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Room 222 is an American comedy-drama television series produced by 20th Century Fox Television that aired on ABC for 112 episodes from September 17, 1969, until January 11, 1974. The show was broadcast on Wednesday evenings at 8:30 (EST) for its first two seasons before settling into its best-remembered time slot of Friday evenings at 9, following The Brady Bunch and The Partridge Family, and preceding The Odd Couple and Love, American Style.[1]

Room 222
Room 222 openingtitle.jpg
Opening title
Created by James L. Brooks
Starring Lloyd Haynes
Denise Nicholas
Michael Constantine
Karen Valentine
Theme music composer Jerry Goldsmith
Country of origin United States
Original language(s) English
No. of seasons 5
No. of episodes 112
Executive producer(s) Gene Reynolds
Camera setup Single-camera
Running time 30 minutes
Production company(s) 20th Century Fox Television
Distributor 20th Television (syndication)
Original network ABC
Original release September 11, 1969 (1969-09-11) – January 11, 1974 (1974-01-11)

In 1970, Room 222 earned the Primetime Emmy Award for Outstanding New Series, while Michael Constantine and Karen Valentine won for Outstanding Supporting Actor in a Comedy Series and Outstanding Supporting Actress in a Comedy Series, respectively.



Haynes and Constantine in 1969.

The series focused on an American history class in Room 222 of the fictional Walt Whitman High School in Los Angeles, California, although it also depicted other events at the school. The class is taught by Pete Dixon (Lloyd Haynes), an idealistic African-American schoolteacher. Other characters featured in the show were the school's compassionate guidance counselor, Liz McIntyre (Denise Nicholas), who is also Pete's girlfriend; the dryly humorous school principal, Seymour Kaufman (Michael Constantine); and the petite and enthusiastic Alice Johnson (Karen Valentine), a student teacher. Patsy Garrett played Mr. Kaufman's secretary, Miss Hogarth. In addition, many recurring students were featured from episode to episode.

Pete Dixon delivers gentle lessons in tolerance and understanding to his students. They admire his wisdom, insight, and easygoing manner. The themes of the episodes were sometimes topical, reflecting the contemporary political climate of the late 1960s and early to mid-1970s, such as the Vietnam War, women's rights, race relations, and Watergate. However, most plots were timeless and featured themes still common to modern-day teenagers. For example, the 1971 episode "What Is a Man?" deals with a student who is the victim of anti-gay harassment and the 1974 episode "I Didn't Raise My Girl to Be a Soldier" with parent–teenager issues.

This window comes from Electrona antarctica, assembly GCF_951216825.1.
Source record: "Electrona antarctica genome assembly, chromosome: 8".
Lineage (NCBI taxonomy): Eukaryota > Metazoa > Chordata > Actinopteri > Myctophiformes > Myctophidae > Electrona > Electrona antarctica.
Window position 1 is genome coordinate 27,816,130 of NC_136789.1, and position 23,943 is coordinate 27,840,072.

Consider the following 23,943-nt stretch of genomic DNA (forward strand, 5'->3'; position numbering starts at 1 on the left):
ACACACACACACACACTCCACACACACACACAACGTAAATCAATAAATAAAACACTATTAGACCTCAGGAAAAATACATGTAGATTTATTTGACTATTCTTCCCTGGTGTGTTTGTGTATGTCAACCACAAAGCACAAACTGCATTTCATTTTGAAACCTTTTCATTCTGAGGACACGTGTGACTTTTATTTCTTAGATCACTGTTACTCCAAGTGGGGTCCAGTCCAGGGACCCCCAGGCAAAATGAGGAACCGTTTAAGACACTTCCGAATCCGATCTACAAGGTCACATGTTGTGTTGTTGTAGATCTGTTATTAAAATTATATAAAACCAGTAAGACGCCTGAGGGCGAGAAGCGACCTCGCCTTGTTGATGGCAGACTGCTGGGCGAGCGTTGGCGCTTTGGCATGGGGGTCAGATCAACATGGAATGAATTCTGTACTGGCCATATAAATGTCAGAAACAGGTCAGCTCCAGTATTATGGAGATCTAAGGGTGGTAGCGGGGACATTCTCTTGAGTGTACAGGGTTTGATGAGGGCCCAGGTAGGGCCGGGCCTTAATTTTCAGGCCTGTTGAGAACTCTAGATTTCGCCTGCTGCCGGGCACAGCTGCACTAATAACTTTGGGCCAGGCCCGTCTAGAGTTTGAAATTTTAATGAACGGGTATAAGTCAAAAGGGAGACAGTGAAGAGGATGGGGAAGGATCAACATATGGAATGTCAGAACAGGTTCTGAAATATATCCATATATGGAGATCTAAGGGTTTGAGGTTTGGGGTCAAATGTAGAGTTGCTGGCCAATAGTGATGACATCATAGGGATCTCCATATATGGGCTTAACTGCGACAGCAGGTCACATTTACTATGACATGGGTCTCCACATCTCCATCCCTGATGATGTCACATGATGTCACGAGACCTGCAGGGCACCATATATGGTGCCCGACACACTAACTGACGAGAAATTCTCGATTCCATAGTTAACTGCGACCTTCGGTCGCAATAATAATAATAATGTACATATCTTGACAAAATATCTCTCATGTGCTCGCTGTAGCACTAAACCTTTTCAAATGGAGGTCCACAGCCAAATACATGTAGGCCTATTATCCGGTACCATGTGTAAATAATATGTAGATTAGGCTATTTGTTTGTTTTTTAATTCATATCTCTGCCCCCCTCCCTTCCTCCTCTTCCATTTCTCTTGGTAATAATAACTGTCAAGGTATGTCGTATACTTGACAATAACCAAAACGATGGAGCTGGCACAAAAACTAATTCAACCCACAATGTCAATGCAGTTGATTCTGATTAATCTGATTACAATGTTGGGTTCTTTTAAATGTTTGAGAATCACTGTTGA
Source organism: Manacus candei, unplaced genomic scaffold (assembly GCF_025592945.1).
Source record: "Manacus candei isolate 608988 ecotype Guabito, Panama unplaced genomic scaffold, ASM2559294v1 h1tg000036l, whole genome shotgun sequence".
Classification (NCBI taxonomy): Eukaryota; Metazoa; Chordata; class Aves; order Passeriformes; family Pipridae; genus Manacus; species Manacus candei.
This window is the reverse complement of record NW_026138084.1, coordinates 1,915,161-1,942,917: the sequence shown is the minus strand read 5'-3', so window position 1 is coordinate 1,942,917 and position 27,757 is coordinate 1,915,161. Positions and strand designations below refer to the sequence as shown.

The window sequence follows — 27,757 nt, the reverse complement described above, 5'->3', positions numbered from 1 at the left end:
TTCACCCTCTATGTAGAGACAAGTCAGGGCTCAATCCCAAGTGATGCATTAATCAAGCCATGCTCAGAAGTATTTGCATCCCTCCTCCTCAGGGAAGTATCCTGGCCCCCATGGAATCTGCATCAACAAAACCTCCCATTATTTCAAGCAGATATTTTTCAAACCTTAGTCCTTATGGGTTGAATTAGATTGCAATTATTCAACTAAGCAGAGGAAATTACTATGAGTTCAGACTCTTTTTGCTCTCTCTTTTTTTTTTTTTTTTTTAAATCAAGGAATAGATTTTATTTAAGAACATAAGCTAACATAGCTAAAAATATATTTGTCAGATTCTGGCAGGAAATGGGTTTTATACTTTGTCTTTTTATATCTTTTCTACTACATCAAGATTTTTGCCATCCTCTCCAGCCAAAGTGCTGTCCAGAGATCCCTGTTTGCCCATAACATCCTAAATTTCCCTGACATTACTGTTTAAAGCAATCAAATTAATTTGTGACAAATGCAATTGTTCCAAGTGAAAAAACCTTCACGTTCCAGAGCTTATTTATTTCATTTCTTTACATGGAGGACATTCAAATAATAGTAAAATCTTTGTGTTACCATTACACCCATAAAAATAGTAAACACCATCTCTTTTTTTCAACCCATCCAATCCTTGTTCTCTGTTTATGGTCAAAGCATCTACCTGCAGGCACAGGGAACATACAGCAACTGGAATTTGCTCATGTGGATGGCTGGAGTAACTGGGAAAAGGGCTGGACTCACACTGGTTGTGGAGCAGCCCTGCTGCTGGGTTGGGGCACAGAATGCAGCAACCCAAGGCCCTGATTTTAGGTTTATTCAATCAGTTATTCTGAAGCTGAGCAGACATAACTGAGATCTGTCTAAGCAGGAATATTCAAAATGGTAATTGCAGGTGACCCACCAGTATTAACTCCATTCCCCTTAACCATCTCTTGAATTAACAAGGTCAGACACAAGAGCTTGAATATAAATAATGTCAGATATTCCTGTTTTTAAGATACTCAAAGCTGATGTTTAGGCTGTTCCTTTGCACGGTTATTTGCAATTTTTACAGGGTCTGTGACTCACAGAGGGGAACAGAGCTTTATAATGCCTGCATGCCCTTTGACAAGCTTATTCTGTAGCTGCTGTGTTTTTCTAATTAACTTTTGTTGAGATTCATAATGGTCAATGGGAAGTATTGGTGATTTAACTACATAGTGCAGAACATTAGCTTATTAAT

Main castEdit

Recurring castEdit

The show featured many actors who went on to become major stars, such as Bruno Kirby, Bernie Kopell, Cindy Williams, Teri Garr, Jamie Farr, Rob Reiner, Anthony Geary, Richard Dreyfuss, Chuck Norris, Kurt Russell, and Mark Hamill. In addition, former child stars David Bailey, Angela Cartwright, Ricky Kelman, Flip Mark, and Michael Shea each made appearances on the series late in their respective careers.


Valentine with Haynes, 1970.

The program was filmed at 20th Century Fox studios. Exterior shots of Los Angeles High School were shown behind the opening credits and for some outdoor scenes in the early seasons.[2] Room 222's initial episodes garnered weak ratings, and ABC was poised to cancel the program after one season. However, the show earned several nominations at the 1970 Emmy Awards, and ABC relented. In the spring of 1970, Room 222 won Emmy Awards for Best New Series; Best Supporting Actor (Michael Constantine); and Best Supporting Actress (Karen Valentine). The following year, Constantine and Valentine were again nominated in the supporting acting awards category. After the shaky first season, Room 222 nevertheless managed to receive respectable ratings during its next three years. Ratings peaked during the 1971–72 season, during which it held a #28 viewership ranking. By the start of the 1973–74 season, ratings had fallen drastically, and ABC canceled the show at midseason. After the series ended, the program entered syndication and was rerun on several television stations throughout the United States.

Room 222 was originally based on Chicago's Kenwood High School in Chicago's University of Chicago community.[citation needed] Many of the stories used in the show were lifted right out of actual classroom situations at the school.[dubious ] The reason producers chose Kenwood for the show was because of the school's racially diverse student body, owed in part to the number of faculty at the University of Chicago having sent their children to Kenwood from its inception in 1969.

The theme song was written by film composer Jerry Goldsmith, written in a 7/4 time signature. His theme and two episode scores for the series ("Richie's Story" (the pilot) and "The Flu") were later issued by Film Score Monthly on an album with his score for the film Ace Eli and Rodger of the Skies.

Books and comicsEdit

A series of novels based on characters and dialog of the series was written by William Johnston and published by Tempo Books in the early 1970s. Dell Comics published a comic book for four issues during 1970 and 1971.

DVD releasesEdit

Shout! Factory has released the first two seasons of Room 222 on DVD in Region 1.

DVD name Ep # Release date
Season One 26 March 24, 2009
Season Two 26 January 19, 2010♦

♦- Shout! Factory Exclusives title, sold exclusively through Shout's online store

See alsoEdit


  1. ^ Room 222 on Internet Movie Database
  2. ^ Closing credits of Room 222 (DVD)

External linksEdit